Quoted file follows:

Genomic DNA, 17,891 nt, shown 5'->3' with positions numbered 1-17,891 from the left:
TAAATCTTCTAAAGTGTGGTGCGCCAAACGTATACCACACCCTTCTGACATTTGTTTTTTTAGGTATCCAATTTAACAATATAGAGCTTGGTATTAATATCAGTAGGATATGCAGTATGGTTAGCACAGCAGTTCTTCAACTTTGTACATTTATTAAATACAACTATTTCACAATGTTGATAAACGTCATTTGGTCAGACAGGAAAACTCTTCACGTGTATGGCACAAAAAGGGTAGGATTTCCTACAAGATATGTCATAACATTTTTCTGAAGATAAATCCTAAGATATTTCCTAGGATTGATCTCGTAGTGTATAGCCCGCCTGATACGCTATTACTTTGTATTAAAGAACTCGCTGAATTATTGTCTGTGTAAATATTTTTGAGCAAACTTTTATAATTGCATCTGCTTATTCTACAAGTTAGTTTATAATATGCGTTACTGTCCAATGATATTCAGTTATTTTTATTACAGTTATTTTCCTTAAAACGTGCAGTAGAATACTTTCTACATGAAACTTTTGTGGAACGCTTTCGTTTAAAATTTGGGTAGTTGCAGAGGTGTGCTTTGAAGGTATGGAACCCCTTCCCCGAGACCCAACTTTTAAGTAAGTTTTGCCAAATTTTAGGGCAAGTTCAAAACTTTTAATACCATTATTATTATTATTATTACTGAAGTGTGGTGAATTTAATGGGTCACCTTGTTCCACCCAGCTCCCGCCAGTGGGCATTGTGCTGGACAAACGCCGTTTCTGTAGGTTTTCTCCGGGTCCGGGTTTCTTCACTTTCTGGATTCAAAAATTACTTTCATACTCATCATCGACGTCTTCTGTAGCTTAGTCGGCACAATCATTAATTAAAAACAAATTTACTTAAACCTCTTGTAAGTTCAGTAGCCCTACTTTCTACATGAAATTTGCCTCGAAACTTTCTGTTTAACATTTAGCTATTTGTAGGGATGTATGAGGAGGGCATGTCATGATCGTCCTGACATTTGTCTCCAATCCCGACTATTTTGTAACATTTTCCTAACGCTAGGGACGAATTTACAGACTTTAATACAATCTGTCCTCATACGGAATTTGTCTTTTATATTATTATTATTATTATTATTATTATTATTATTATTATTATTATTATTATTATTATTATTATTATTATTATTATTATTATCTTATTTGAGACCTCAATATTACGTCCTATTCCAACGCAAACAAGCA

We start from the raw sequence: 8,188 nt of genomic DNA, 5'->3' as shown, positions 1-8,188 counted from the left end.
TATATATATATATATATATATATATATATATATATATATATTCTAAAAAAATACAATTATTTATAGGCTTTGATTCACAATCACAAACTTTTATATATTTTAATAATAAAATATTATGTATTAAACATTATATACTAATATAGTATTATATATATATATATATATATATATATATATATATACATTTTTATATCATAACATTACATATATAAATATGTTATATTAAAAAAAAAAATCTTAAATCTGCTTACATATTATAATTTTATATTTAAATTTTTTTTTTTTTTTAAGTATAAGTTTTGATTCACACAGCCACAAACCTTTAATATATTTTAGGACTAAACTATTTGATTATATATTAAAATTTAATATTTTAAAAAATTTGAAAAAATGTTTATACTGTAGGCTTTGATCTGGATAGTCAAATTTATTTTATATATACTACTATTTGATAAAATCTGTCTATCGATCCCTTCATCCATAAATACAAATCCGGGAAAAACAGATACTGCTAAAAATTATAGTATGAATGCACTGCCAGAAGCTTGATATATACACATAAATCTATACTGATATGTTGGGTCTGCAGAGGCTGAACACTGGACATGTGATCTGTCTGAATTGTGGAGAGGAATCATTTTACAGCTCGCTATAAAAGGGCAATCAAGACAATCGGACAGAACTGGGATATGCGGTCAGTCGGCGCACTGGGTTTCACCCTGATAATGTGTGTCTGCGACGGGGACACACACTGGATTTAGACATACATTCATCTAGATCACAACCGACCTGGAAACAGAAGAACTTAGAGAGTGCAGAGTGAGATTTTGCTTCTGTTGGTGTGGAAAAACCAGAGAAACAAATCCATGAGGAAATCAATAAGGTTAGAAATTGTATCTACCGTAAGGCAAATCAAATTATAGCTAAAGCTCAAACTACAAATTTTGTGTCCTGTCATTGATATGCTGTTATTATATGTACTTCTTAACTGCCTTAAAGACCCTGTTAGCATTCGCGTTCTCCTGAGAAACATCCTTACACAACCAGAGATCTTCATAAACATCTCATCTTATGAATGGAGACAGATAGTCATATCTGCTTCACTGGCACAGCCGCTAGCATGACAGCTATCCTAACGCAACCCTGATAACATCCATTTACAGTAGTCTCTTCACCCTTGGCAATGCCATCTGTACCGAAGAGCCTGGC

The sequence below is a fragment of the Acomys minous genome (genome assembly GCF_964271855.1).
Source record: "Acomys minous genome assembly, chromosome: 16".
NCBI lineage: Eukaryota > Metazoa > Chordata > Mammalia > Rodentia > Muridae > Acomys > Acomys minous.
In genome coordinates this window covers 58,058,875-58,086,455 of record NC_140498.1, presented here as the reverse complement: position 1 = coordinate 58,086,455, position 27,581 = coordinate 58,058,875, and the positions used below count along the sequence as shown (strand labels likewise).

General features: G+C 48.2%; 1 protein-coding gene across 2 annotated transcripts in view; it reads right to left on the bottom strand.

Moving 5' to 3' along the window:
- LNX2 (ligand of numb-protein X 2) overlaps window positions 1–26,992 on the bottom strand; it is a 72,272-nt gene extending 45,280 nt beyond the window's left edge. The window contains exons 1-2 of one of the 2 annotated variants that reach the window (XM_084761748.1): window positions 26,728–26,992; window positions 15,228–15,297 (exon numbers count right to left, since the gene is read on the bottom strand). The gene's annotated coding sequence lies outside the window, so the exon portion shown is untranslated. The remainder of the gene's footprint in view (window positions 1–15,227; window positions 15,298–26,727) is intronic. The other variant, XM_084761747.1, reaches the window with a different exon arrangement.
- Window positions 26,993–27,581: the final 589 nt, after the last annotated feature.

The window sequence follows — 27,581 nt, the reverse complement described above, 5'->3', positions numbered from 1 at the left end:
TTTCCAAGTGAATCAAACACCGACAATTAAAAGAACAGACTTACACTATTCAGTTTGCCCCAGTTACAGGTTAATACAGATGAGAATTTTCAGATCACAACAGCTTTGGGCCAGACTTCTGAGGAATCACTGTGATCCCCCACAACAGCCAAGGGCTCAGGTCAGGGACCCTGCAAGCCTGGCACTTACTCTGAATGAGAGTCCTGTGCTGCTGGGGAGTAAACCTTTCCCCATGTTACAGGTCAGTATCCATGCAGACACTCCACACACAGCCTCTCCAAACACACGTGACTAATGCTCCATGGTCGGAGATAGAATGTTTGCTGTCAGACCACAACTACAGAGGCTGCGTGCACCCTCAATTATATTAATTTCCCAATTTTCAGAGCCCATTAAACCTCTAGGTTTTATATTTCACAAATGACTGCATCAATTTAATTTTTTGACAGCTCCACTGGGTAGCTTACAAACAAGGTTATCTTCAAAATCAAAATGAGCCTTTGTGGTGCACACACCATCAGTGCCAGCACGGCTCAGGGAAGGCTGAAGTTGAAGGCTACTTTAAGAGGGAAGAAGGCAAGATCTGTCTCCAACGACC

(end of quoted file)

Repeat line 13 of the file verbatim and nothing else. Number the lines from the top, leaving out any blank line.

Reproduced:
The window sequence follows — 27,581 nt, the reverse complement described above, 5'->3', positions numbered from 1 at the left end: